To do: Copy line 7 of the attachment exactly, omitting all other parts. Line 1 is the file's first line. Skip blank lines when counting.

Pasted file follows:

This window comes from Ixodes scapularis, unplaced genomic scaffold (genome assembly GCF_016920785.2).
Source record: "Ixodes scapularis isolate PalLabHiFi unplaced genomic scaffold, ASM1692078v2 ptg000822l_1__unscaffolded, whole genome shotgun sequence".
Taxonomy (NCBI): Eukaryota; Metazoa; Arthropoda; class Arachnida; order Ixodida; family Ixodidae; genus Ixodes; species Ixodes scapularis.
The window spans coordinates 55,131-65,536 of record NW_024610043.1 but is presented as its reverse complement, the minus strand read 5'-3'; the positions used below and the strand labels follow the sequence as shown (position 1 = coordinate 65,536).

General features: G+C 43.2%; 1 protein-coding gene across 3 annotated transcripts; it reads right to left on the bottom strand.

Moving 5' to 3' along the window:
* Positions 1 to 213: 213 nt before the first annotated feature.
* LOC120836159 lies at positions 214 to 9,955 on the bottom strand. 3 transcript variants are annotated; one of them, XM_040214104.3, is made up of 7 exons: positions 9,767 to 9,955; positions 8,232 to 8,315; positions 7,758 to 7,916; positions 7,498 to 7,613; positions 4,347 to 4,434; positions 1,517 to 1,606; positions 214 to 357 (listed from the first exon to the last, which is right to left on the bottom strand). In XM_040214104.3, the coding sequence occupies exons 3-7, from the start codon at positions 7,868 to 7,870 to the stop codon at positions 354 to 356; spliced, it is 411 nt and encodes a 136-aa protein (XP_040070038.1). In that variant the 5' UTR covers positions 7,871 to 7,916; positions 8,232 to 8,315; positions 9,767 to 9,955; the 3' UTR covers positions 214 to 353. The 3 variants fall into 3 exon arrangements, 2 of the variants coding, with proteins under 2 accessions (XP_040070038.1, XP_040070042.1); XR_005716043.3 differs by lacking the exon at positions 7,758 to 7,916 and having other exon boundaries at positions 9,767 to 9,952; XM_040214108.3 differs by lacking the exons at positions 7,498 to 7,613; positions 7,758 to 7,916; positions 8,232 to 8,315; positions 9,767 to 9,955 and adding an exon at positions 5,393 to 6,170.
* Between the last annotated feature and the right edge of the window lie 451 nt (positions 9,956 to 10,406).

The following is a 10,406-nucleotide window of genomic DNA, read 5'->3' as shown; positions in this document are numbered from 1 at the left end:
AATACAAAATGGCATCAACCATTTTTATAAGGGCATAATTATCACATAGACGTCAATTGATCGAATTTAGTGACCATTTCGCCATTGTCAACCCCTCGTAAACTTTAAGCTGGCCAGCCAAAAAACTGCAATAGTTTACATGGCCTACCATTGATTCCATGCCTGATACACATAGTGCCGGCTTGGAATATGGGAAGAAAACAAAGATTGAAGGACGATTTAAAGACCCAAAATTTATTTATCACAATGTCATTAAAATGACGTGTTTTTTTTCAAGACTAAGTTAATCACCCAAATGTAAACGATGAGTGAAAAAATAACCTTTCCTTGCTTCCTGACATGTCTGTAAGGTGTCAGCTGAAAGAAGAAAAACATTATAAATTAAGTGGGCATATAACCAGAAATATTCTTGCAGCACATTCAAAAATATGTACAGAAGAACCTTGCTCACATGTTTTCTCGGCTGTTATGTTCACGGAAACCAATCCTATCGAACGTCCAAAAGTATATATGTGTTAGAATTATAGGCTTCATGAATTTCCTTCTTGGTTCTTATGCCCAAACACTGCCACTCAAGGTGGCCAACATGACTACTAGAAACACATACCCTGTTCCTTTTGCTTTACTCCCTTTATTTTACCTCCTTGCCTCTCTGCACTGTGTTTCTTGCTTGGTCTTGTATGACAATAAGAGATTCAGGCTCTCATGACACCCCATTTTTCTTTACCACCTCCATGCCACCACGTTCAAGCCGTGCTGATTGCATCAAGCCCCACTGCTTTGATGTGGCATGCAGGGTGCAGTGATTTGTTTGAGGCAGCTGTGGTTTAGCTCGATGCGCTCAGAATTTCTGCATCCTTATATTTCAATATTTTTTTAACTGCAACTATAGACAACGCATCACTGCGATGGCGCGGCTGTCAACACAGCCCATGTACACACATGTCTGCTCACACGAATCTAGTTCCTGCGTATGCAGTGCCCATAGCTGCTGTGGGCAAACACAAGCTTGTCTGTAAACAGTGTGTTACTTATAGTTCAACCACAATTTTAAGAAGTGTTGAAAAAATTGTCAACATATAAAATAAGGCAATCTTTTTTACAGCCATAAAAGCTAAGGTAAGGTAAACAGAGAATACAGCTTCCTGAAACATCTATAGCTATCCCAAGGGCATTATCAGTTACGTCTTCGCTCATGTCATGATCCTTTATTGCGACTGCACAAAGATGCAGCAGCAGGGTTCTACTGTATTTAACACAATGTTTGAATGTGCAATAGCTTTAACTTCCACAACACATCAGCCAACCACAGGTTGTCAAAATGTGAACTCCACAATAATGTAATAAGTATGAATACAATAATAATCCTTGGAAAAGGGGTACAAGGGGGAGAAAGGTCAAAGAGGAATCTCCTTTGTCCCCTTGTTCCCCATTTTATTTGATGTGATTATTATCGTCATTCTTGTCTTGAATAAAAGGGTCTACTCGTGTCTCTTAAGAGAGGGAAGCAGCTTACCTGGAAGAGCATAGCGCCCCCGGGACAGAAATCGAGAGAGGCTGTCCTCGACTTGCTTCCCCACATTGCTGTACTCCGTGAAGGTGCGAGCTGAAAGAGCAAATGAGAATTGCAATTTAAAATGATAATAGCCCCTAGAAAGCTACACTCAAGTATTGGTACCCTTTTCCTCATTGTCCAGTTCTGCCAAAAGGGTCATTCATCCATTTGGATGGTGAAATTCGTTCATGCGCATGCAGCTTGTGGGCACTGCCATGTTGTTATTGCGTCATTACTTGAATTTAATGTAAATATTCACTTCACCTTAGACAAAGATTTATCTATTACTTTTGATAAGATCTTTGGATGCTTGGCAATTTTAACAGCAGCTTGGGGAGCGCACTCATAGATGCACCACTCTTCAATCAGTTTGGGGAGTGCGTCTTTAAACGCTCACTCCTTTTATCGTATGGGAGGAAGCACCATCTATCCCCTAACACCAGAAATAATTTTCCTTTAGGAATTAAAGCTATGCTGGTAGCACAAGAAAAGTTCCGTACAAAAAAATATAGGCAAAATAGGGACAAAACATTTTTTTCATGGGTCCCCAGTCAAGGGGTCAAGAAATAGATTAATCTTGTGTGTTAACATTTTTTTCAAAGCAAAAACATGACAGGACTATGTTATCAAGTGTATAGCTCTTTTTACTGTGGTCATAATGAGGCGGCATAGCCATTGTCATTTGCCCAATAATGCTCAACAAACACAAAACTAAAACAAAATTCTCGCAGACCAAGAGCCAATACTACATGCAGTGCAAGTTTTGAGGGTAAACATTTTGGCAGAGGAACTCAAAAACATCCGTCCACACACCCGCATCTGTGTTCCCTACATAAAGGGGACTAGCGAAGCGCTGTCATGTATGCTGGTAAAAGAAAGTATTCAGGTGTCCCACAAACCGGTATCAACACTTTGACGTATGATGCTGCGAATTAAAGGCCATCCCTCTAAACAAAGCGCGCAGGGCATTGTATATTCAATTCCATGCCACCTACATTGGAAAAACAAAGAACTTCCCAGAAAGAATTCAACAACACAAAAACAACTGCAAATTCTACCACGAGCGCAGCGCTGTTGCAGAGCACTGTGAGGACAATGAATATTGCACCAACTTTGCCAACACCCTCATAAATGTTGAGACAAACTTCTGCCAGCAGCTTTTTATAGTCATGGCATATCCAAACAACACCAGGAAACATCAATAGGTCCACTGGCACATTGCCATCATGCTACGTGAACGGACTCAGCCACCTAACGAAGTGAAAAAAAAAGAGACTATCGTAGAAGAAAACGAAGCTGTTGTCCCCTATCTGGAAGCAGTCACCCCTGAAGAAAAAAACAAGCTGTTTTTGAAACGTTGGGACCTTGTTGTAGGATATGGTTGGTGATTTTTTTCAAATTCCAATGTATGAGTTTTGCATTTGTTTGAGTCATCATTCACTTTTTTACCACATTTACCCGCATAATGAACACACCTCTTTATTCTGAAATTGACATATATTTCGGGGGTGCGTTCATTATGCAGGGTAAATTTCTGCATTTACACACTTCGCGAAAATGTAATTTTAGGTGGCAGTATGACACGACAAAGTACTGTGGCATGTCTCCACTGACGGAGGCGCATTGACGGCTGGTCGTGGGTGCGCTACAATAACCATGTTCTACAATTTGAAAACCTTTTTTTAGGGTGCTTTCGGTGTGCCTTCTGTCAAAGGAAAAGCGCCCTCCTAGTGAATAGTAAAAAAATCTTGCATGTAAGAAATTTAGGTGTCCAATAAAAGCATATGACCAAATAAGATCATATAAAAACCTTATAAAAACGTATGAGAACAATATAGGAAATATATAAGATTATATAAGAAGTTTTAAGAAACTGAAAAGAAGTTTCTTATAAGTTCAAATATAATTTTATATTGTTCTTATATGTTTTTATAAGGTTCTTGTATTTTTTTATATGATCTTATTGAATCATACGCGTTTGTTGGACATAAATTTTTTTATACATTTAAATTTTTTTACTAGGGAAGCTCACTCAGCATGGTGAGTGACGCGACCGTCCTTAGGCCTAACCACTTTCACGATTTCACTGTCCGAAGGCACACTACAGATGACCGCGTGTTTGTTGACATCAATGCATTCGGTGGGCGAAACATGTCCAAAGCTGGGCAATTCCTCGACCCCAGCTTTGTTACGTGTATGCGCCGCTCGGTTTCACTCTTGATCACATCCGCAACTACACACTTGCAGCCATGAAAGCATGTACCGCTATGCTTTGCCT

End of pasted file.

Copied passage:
* Positions 1 to 213: 213 nt before the first annotated feature.